Steven Bishop was nearing the completion of a 24-year enlistment in the U.S. Air Force and looking for his next challenge. An active churchgoer, he was approached by a fellow parishioner who happened to be the mother of Roger Scholfield, owner of Scholfield Honda in Wichita, Kan. She said he had a “million-dollar smile” and suggested he try his hand at auto retail. He met Scholfield and, three days and a handshake later, he joined the team.
That was two years ago, and Bishop has become the best salesperson in the dealership’s 42-year history. Scholfield credits Bishop’s attitude and intelligence; Bishop says he likes the work because of the constant, face-to-face interaction with customers. Plus, he says, Honda is a great brand. “I don’t think I could work somewhere if I didn’t believe in the product.”
Despite his lack of experience, Bishop says the Scholfield Honda team was very welcoming. Some have even begun asking his advice, and it’s no wonder: He now averages 22.8 new and used vehicles per month with a one-month record of 36 units. Last year, he set the store’s new all-time record. Bishop’s efforts have earned him two straight Honda Council of Sales Leadership gold membership awards as well as the dealership’s Platinum Masters Sales award.
He also brings in leads. Bishop’s Air Force credentials grant him access to Wichita’s McConnell Air Force Base, where he maintains friendships with servicemembers and looks for new sales opportunities. He also likes to use both his personal Facebook page and the dealership’s to find customers. A group of the dealership’s Facebook friends set up a poll to rate Scholfield Honda’s salespeople. Bishop took the top spots for vehicles sold and happiest customers.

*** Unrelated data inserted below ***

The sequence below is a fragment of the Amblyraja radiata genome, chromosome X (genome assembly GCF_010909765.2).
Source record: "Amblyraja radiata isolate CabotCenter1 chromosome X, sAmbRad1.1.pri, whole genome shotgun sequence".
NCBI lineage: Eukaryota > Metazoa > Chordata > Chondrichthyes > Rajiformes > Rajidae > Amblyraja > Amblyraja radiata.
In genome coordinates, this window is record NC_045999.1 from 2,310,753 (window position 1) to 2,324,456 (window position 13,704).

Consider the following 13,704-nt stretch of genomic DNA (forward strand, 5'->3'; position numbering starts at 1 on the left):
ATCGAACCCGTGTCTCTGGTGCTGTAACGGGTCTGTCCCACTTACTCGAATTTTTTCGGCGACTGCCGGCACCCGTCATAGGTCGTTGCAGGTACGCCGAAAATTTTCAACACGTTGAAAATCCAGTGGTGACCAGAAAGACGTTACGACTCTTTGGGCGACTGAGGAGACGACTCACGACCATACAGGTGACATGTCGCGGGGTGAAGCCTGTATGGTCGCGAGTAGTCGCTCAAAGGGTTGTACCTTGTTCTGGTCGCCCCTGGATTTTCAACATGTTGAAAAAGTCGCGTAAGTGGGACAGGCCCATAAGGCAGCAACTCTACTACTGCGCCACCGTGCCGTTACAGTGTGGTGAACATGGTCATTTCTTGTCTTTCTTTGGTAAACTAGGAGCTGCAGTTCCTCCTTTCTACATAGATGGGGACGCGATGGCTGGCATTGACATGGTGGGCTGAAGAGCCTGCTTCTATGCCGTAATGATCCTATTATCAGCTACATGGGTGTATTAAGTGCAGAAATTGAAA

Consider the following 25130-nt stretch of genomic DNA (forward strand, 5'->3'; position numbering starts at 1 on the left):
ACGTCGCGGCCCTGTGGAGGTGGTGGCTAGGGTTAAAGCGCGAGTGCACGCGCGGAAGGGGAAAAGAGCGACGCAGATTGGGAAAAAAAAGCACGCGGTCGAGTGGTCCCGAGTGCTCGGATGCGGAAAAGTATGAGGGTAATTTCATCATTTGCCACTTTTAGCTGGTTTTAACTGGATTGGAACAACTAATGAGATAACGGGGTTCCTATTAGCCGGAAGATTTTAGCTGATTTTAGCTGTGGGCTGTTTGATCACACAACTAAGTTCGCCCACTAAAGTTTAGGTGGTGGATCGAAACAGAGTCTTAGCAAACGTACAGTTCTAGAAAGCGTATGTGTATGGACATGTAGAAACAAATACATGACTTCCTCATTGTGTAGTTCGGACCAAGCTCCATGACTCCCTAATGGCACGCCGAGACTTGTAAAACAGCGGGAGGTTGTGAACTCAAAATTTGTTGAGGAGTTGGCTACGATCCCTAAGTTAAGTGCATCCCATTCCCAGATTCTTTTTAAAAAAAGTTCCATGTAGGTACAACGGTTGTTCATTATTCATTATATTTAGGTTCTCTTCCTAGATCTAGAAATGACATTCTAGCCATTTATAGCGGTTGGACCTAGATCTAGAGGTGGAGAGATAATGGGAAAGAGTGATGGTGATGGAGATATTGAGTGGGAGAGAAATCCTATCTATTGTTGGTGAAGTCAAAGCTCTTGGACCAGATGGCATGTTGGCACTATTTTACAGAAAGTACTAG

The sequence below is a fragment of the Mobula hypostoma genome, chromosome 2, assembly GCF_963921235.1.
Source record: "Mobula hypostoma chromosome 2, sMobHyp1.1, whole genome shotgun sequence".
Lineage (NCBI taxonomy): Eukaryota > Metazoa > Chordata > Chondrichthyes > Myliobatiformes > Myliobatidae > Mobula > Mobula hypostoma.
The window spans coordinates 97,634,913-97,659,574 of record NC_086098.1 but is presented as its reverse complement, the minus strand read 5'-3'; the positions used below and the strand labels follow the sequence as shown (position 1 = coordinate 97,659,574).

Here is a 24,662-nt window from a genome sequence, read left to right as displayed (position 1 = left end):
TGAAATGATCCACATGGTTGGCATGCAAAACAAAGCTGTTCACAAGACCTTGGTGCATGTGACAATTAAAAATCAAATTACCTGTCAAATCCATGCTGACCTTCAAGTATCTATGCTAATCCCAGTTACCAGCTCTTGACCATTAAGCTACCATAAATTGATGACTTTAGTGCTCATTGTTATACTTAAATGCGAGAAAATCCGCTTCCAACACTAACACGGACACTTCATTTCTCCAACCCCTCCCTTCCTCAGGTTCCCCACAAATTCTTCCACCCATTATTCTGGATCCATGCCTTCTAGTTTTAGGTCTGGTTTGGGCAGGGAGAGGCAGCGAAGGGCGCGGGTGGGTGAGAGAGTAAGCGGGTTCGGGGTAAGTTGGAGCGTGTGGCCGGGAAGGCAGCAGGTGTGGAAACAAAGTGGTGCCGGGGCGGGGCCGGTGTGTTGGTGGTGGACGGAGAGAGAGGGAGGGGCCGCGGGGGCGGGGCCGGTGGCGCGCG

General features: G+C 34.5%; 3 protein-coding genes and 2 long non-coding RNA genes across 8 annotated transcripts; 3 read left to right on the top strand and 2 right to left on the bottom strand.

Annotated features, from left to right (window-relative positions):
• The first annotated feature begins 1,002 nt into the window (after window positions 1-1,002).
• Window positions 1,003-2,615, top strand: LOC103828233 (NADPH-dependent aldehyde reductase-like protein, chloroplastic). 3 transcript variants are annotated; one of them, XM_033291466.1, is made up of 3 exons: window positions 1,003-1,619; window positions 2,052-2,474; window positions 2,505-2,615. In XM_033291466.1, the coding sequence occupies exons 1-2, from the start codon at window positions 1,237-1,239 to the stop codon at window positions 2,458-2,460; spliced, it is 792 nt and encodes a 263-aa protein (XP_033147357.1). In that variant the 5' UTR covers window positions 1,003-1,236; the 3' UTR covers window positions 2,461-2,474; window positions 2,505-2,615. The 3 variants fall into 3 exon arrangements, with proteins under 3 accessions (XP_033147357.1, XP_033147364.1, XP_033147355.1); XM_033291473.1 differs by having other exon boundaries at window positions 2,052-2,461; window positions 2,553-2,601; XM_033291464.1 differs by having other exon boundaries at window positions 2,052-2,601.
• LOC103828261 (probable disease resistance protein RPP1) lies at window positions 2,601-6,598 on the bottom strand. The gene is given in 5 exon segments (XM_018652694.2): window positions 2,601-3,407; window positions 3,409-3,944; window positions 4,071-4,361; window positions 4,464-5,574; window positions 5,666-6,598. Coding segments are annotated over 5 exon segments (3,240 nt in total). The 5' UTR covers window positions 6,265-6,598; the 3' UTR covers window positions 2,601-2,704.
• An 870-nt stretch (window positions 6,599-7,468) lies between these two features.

Nevertheless, Bishop says, the best way to establish relationships is to meet clients in person, shake their hands and let them know he’s a real person, not just a salesman. He finds discussing his two teenage children or his faith makes a strong connection. But he says the sale itself is only a small part of the car-buying experience. “I always tell my customers I don’t want them to buy a car they aren’t totally satisfied with, because if I run into them at the grocery store, they are only going to see me as their car salesman, not a real person. This way, we can talk normally.”
Bishop also credits his faith with helping him keep up with the more experienced members of the sales team. He prays about sales every day, he says, before hitting the show floor. In his downtime, he serves as an elder at his church and volunteers at the local high school’s sporting events. Bishop says he will continue to work hard, but he is less concerned about how much money he will make and more about how much his tithe check — a church donation — will be at the end of the month.
Bishop says he appreciates the fact that Scholfield Honda is closed on Sundays and says management promotes a healthy balance between work and life. “If you lose your family in the process of your career, then it’s not a success.”